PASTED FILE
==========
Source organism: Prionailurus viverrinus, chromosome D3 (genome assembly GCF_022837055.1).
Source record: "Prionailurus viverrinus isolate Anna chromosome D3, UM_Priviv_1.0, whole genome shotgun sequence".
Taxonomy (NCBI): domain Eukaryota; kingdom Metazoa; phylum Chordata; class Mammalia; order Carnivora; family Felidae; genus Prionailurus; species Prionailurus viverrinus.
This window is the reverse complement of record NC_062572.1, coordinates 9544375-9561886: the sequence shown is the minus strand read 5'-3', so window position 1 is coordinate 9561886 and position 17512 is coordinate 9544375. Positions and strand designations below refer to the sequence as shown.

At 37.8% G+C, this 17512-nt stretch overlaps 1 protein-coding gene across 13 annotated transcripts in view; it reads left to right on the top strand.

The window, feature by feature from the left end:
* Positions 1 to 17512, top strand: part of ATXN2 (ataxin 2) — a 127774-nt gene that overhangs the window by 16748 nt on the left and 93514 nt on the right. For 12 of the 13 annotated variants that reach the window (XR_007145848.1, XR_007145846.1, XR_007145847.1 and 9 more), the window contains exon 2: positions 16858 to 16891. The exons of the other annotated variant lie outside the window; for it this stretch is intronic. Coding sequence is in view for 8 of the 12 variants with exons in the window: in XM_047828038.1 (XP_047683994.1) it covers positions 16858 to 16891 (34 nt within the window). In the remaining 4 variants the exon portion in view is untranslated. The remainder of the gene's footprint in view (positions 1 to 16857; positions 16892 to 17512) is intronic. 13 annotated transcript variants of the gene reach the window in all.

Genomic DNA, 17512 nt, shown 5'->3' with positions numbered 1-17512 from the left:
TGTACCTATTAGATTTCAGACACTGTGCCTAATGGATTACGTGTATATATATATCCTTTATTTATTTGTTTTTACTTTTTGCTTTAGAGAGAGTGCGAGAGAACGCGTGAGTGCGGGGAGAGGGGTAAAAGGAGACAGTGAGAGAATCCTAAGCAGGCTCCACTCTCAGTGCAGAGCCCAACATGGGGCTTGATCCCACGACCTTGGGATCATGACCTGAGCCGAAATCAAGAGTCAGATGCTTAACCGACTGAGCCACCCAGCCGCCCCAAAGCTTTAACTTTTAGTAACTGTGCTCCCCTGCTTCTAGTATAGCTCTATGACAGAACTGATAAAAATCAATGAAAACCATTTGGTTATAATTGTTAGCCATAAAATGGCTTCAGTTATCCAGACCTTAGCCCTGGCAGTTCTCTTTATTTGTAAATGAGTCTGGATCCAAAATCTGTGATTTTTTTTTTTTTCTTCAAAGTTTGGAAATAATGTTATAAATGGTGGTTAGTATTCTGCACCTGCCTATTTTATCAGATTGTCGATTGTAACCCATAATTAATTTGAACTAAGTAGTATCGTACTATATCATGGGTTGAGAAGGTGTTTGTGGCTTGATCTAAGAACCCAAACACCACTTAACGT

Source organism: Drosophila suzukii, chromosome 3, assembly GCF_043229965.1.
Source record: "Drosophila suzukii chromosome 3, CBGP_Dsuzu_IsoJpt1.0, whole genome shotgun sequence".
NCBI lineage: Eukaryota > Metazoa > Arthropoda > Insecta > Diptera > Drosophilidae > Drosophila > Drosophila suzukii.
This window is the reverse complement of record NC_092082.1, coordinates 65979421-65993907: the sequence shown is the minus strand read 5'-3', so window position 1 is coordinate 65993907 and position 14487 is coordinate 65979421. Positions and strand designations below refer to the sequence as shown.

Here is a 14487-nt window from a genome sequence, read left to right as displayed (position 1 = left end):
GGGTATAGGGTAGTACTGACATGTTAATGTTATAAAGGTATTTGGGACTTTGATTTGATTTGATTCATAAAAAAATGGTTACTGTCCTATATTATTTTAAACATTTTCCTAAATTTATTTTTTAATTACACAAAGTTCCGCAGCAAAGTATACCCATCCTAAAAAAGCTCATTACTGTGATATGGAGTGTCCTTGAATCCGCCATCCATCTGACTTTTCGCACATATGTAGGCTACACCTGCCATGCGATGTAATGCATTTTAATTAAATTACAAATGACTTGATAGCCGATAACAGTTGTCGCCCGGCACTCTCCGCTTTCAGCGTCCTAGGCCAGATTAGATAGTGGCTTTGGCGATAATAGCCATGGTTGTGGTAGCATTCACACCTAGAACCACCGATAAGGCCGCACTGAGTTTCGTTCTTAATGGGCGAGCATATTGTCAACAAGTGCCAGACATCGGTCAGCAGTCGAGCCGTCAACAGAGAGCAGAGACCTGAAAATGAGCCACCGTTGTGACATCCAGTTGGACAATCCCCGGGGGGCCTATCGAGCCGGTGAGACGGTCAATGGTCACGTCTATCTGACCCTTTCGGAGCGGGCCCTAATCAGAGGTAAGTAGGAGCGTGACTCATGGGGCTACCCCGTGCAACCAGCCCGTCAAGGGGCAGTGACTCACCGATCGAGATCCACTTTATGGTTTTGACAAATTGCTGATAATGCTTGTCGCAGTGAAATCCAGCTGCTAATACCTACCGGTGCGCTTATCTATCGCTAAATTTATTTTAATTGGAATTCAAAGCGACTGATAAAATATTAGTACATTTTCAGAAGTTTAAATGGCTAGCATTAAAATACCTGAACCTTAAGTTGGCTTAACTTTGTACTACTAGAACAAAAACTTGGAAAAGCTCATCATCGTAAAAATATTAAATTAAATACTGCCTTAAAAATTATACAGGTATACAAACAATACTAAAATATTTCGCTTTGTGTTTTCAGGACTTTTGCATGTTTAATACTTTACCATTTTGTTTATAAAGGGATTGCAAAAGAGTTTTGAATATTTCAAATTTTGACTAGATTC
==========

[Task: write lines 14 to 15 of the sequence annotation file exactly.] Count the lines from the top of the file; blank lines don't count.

Here is a 14487-nt window from a genome sequence, read left to right as displayed (position 1 = left end):
GGGTATAGGGTAGTACTGACATGTTAATGTTATAAAGGTATTTGGGACTTTGATTTGATTTGATTCATAAAAAAATGGTTACTGTCCTATATTATTTTAAACATTTTCCTAAATTTATTTTTTAATTACACAAAGTTCCGCAGCAAAGTATACCCATCCTAAAAAAGCTCATTACTGTGATATGGAGTGTCCTTGAATCCGCCATCCATCTGACTTTTCGCACATATGTAGGCTACACCTGCCATGCGATGTAATGCATTTTAATTAAATTACAAATGACTTGATAGCCGATAACAGTTGTCGCCCGGCACTCTCCGCTTTCAGCGTCCTAGGCCAGATTAGATAGTGGCTTTGGCGATAATAGCCATGGTTGTGGTAGCATTCACACCTAGAACCACCGATAAGGCCGCACTGAGTTTCGTTCTTAATGGGCGAGCATATTGTCAACAAGTGCCAGACATCGGTCAGCAGTCGAGCCGTCAACAGAGAGCAGAGACCTGAAAATGAGCCACCGTTGTGACATCCAGTTGGACAATCCCCGGGGGGCCTATCGAGCCGGTGAGACGGTCAATGGTCACGTCTATCTGACCCTTTCGGAGCGGGCCCTAATCAGAGGTAAGTAGGAGCGTGACTCATGGGGCTACCCCGTGCAACCAGCCCGTCAAGGGGCAGTGACTCACCGATCGAGATCCACTTTATGGTTTTGACAAATTGCTGATAATGCTTGTCGCAGTGAAATCCAGCTGCTAATACCTACCGGTGCGCTTATCTATCGCTAAATTTATTTTAATTGGAATTCAAAGCGACTGATAAAATATTAGTACATTTTCAGAAGTTTAAATGGCTAGCATTAAAATACCTGAACCTTAAGTTGGCTTAACTTTGTACTACTAGAACAAAAACTTGGAAAAGCTCATCATCGTAAAAATATTAAATTAAATACTGCCTTAAAAATTATACAGGTATACAAACAATACTAAAATATTTCGCTTTGTGTTTTCAGGACTTTTGCATGTTTAATACTTTACCATTTTGTTTATAAAGGGATTGCAAAAGAGTTTTGAATATTTCAAATTTTGACTAGATTC